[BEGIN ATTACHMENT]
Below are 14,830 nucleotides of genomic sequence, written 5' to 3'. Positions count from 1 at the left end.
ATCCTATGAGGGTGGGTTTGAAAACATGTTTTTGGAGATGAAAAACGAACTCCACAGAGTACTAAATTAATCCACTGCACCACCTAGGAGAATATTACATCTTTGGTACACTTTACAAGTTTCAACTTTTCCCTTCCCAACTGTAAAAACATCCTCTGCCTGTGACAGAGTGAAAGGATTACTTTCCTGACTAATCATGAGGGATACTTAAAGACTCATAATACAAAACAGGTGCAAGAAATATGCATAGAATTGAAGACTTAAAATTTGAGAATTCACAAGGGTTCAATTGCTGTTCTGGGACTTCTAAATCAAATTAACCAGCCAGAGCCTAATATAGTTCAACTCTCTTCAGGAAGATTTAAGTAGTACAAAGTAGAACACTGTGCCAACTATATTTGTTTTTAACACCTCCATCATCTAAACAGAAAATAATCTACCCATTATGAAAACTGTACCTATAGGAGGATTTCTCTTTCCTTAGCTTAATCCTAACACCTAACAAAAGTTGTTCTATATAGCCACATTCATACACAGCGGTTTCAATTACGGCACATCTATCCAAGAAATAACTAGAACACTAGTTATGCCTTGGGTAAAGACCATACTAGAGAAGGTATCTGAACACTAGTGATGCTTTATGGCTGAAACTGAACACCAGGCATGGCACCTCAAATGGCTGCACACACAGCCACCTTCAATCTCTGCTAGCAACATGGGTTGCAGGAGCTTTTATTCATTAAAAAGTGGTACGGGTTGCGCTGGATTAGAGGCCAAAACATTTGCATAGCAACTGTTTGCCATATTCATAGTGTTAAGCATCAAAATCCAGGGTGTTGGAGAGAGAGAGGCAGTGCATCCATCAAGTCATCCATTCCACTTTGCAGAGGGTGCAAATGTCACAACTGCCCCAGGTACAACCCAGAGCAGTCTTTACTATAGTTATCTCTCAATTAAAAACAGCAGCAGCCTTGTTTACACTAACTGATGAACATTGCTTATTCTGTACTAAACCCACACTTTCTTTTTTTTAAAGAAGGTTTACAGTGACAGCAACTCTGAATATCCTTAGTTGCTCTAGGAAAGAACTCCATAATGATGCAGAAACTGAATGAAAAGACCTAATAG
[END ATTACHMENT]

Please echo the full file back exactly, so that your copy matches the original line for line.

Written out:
Below are 14,830 nucleotides of genomic sequence, written 5' to 3'. Positions count from 1 at the left end.
ATCCTATGAGGGTGGGTTTGAAAACATGTTTTTGGAGATGAAAAACGAACTCCACAGAGTACTAAATTAATCCACTGCACCACCTAGGAGAATATTACATCTTTGGTACACTTTACAAGTTTCAACTTTTCCCTTCCCAACTGTAAAAACATCCTCTGCCTGTGACAGAGTGAAAGGATTACTTTCCTGACTAATCATGAGGGATACTTAAAGACTCATAATACAAAACAGGTGCAAGAAATATGCATAGAATTGAAGACTTAAAATTTGAGAATTCACAAGGGTTCAATTGCTGTTCTGGGACTTCTAAATCAAATTAACCAGCCAGAGCCTAATATAGTTCAACTCTCTTCAGGAAGATTTAAGTAGTACAAAGTAGAACACTGTGCCAACTATATTTGTTTTTAACACCTCCATCATCTAAACAGAAAATAATCTACCCATTATGAAAACTGTACCTATAGGAGGATTTCTCTTTCCTTAGCTTAATCCTAACACCTAACAAAAGTTGTTCTATATAGCCACATTCATACACAGCGGTTTCAATTACGGCACATCTATCCAAGAAATAACTAGAACACTAGTTATGCCTTGGGTAAAGACCATACTAGAGAAGGTATCTGAACACTAGTGATGCTTTATGGCTGAAACTGAACACCAGGCATGGCACCTCAAATGGCTGCACACACAGCCACCTTCAATCTCTGCTAGCAACATGGGTTGCAGGAGCTTTTATTCATTAAAAAGTGGTACGGGTTGCGCTGGATTAGAGGCCAAAACATTTGCATAGCAACTGTTTGCCATATTCATAGTGTTAAGCATCAAAATCCAGGGTGTTGGAGAGAGAGAGGCAGTGCATCCATCAAGTCATCCATTCCACTTTGCAGAGGGTGCAAATGTCACAACTGCCCCAGGTACAACCCAGAGCAGTCTTTACTATAGTTATCTCTCAATTAAAAACAGCAGCAGCCTTGTTTACACTAACTGATGAACATTGCTTATTCTGTACTAAACCCACACTTTCTTTTTTTTAAAGAAGGTTTACAGTGACAGCAACTCTGAATATCCTTAGTTGCTCTAGGAAAGAACTCCATAATGATGCAGAAACTGAATGAAAAGACCTAATAG